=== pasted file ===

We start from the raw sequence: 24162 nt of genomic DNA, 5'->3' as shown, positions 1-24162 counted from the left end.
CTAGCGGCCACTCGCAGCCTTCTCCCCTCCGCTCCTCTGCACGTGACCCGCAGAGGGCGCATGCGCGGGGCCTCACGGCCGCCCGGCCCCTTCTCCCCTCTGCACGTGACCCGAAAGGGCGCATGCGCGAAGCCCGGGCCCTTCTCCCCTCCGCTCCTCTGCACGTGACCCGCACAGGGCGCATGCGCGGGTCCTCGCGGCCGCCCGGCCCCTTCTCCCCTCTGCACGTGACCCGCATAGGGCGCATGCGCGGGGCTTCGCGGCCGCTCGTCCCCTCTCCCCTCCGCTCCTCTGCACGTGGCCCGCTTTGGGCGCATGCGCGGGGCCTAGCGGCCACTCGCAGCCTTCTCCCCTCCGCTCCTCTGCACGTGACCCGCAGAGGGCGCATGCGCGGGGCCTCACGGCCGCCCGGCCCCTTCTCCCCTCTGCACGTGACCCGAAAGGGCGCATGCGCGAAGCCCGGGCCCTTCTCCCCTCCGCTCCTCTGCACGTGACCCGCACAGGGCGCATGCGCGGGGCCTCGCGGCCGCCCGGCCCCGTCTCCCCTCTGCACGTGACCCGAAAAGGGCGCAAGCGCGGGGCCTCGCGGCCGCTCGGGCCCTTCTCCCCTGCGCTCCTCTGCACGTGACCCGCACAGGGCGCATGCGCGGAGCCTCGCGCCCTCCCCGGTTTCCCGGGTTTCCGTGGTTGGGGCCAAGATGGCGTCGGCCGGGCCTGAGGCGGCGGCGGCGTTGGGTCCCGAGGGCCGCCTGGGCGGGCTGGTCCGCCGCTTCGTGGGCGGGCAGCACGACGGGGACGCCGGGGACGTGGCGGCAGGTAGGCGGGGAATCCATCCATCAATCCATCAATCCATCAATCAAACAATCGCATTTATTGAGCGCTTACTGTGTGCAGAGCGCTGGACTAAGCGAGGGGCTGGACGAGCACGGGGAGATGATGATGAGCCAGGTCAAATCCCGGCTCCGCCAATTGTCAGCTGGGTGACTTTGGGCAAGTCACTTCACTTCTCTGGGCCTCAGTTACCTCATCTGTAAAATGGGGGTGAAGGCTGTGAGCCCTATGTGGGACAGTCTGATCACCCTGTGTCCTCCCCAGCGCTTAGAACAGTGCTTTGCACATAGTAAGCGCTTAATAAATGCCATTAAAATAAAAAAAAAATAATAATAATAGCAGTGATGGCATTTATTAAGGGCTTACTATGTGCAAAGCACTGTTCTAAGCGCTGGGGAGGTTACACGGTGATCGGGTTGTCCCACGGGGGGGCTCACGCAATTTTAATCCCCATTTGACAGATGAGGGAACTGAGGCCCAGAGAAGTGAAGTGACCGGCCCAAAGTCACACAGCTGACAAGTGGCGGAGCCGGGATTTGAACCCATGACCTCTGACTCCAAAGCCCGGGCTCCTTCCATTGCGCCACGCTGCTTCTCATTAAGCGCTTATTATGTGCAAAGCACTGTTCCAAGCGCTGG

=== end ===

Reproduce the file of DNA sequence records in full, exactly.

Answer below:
We start from the raw sequence: 24162 nt of genomic DNA, 5'->3' as shown, positions 1-24162 counted from the left end.
CTAGCGGCCACTCGCAGCCTTCTCCCCTCCGCTCCTCTGCACGTGACCCGCAGAGGGCGCATGCGCGGGGCCTCACGGCCGCCCGGCCCCTTCTCCCCTCTGCACGTGACCCGAAAGGGCGCATGCGCGAAGCCCGGGCCCTTCTCCCCTCCGCTCCTCTGCACGTGACCCGCACAGGGCGCATGCGCGGGTCCTCGCGGCCGCCCGGCCCCTTCTCCCCTCTGCACGTGACCCGCATAGGGCGCATGCGCGGGGCTTCGCGGCCGCTCGTCCCCTCTCCCCTCCGCTCCTCTGCACGTGGCCCGCTTTGGGCGCATGCGCGGGGCCTAGCGGCCACTCGCAGCCTTCTCCCCTCCGCTCCTCTGCACGTGACCCGCAGAGGGCGCATGCGCGGGGCCTCACGGCCGCCCGGCCCCTTCTCCCCTCTGCACGTGACCCGAAAGGGCGCATGCGCGAAGCCCGGGCCCTTCTCCCCTCCGCTCCTCTGCACGTGACCCGCACAGGGCGCATGCGCGGGGCCTCGCGGCCGCCCGGCCCCGTCTCCCCTCTGCACGTGACCCGAAAAGGGCGCAAGCGCGGGGCCTCGCGGCCGCTCGGGCCCTTCTCCCCTGCGCTCCTCTGCACGTGACCCGCACAGGGCGCATGCGCGGAGCCTCGCGCCCTCCCCGGTTTCCCGGGTTTCCGTGGTTGGGGCCAAGATGGCGTCGGCCGGGCCTGAGGCGGCGGCGGCGTTGGGTCCCGAGGGCCGCCTGGGCGGGCTGGTCCGCCGCTTCGTGGGCGGGCAGCACGACGGGGACGCCGGGGACGTGGCGGCAGGTAGGCGGGGAATCCATCCATCAATCCATCAATCCATCAATCAAACAATCGCATTTATTGAGCGCTTACTGTGTGCAGAGCGCTGGACTAAGCGAGGGGCTGGACGAGCACGGGGAGATGATGATGAGCCAGGTCAAATCCCGGCTCCGCCAATTGTCAGCTGGGTGACTTTGGGCAAGTCACTTCACTTCTCTGGGCCTCAGTTACCTCATCTGTAAAATGGGGGTGAAGGCTGTGAGCCCTATGTGGGACAGTCTGATCACCCTGTGTCCTCCCCAGCGCTTAGAACAGTGCTTTGCACATAGTAAGCGCTTAATAAATGCCATTAAAATAAAAAAAAAATAATAATAATAGCAGTGATGGCATTTATTAAGGGCTTACTATGTGCAAAGCACTGTTCTAAGCGCTGGGGAGGTTACACGGTGATCGGGTTGTCCCACGGGGGGGCTCACGCAATTTTAATCCCCATTTGACAGATGAGGGAACTGAGGCCCAGAGAAGTGAAGTGACCGGCCCAAAGTCACACAGCTGACAAGTGGCGGAGCCGGGATTTGAACCCATGACCTCTGACTCCAAAGCCCGGGCTCCTTCCATTGCGCCACGCTGCTTCTCATTAAGCGCTTATTATGTGCAAAGCACTGTTCCAAGCGCTGG